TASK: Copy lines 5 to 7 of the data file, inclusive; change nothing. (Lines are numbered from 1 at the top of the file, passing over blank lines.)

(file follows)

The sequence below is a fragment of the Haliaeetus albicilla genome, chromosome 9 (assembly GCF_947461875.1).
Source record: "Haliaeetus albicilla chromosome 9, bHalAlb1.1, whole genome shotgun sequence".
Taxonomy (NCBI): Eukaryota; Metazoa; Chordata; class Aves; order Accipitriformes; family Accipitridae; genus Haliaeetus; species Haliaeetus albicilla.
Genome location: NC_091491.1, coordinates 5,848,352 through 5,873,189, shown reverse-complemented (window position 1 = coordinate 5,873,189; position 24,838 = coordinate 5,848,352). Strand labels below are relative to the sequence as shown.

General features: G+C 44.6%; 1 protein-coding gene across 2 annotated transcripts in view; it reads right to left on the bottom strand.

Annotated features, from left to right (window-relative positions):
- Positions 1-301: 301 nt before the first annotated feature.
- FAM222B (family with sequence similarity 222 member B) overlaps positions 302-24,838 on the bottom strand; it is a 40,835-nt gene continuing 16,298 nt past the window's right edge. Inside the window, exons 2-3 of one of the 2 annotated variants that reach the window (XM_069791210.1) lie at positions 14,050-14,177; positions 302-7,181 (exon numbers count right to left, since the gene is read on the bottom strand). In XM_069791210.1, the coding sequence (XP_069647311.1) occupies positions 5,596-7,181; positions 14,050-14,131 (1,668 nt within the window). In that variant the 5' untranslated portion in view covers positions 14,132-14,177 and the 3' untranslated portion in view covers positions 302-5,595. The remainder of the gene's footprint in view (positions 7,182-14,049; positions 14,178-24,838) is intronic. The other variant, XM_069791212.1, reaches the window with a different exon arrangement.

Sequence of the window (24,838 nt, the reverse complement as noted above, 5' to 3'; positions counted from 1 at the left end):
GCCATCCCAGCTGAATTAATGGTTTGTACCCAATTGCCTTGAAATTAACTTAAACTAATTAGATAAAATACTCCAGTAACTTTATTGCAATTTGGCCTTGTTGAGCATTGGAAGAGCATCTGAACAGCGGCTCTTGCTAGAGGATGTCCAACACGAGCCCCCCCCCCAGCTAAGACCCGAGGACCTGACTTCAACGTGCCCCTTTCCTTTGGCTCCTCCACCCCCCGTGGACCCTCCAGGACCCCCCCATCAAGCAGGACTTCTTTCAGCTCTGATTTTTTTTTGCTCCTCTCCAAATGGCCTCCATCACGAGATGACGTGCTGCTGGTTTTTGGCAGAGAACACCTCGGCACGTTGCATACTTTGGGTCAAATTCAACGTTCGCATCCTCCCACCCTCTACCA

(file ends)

General features: G+C 44.6%; 1 protein-coding gene across 2 annotated transcripts in view; it reads right to left on the bottom strand.

Annotated features, from left to right (window-relative positions):
- Positions 1-301: 301 nt before the first annotated feature.